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Robust visual tracking via self-similarity learning

Robust visual tracking via self-similarity learning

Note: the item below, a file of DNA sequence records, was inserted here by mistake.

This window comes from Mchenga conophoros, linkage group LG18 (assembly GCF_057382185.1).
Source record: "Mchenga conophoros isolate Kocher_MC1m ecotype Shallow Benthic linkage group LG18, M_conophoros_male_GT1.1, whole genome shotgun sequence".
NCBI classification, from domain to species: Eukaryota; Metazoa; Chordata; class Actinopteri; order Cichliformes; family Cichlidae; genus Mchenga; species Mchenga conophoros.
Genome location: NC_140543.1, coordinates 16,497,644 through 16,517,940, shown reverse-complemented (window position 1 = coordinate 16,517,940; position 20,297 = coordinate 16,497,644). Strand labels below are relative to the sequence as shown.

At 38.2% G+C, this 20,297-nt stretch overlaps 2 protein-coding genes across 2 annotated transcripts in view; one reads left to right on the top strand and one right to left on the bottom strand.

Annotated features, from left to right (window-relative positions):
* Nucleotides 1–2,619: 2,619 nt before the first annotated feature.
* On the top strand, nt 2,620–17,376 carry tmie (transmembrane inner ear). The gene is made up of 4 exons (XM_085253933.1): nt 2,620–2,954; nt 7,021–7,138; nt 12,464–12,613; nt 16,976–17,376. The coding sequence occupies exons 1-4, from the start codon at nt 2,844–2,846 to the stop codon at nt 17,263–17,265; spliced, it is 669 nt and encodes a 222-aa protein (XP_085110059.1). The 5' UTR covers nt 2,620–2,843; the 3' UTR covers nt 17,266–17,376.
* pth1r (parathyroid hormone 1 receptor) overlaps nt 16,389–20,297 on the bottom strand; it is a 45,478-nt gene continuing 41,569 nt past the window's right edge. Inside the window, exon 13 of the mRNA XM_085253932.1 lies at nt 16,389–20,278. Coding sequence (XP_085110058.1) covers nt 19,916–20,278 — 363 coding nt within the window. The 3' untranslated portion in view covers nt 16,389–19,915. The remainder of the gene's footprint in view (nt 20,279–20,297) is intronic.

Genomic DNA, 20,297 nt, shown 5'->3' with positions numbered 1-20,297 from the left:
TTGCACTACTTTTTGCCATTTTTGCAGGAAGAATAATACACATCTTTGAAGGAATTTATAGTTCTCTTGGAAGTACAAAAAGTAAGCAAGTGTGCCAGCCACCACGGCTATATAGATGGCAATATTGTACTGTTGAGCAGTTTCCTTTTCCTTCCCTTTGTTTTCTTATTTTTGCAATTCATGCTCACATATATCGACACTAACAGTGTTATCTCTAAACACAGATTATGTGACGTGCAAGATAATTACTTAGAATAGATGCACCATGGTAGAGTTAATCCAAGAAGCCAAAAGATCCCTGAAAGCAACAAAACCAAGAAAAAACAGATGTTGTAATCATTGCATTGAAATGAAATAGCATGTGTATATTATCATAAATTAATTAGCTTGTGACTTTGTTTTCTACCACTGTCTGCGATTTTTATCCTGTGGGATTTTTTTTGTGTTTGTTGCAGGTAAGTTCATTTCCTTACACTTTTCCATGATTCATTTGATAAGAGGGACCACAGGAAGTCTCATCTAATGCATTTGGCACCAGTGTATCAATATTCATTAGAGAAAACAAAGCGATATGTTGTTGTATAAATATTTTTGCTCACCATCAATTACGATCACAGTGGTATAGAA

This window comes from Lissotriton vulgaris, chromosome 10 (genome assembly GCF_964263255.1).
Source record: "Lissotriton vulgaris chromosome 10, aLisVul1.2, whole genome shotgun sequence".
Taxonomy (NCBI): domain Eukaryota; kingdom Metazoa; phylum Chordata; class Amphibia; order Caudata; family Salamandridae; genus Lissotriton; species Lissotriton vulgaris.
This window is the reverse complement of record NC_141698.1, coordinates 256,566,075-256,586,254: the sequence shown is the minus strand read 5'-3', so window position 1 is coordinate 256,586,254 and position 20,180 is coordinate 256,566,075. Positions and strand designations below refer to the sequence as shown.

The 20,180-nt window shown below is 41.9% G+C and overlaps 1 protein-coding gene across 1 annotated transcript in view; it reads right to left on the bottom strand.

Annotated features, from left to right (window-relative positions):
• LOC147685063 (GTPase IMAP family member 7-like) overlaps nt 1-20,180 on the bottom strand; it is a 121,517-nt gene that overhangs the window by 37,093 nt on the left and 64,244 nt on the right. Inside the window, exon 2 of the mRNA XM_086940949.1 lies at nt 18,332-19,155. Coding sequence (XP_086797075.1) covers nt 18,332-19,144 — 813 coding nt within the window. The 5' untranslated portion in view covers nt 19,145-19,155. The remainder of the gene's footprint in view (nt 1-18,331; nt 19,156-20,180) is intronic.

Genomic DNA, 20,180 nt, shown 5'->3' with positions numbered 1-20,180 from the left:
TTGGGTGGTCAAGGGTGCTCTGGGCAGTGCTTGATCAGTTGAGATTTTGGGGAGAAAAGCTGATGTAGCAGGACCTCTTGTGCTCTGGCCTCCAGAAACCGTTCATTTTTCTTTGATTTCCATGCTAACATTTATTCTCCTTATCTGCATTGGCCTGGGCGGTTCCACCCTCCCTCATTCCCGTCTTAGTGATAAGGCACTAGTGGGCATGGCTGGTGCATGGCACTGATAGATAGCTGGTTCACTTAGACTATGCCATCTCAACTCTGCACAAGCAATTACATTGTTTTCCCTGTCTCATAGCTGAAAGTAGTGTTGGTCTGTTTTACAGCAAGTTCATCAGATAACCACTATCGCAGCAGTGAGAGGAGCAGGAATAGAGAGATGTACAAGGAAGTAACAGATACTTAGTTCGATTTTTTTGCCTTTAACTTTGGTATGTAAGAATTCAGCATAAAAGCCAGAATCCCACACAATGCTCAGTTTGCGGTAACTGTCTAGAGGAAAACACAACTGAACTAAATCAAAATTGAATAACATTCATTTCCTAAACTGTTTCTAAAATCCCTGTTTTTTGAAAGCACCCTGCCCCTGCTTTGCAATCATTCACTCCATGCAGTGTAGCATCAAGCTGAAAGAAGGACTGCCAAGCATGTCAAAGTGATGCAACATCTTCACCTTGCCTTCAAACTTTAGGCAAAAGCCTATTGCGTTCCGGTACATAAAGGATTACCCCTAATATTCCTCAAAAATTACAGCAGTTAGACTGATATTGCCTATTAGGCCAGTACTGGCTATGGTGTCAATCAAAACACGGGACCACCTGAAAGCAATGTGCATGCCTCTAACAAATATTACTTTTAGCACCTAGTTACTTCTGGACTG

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Self-similarity is an attractive image property that has been successfully applied to object recognition due to its robustness to severe target appearance variations. However, less attention has been paid to explore self-similarity for visual tracking, mainly because it is difficult to learn self-similarity information between different features suitable for visual tracking. To address this issue, a simple, yet effective approach is presented to learn self-similarity information among the local features extracted from the different regions of the target. The target is first divided into some non-overlapping regions, in which each region is described by the histogram of gradient (HOG) features. Then, an explicit polynomial kernel feature map is constructed, which is capable of characterising the self-similarity information among all the local regions in the targets. Finally, based on the feature maps, a linear support vector machine (SVM) is learnt via an online dual coordinate descent method that offers fast convergence guarantee. Experiments on a large tracking benchmark dataset with 50 sequences demonstrate the superiority of the proposed method over state-of-the-art methods.

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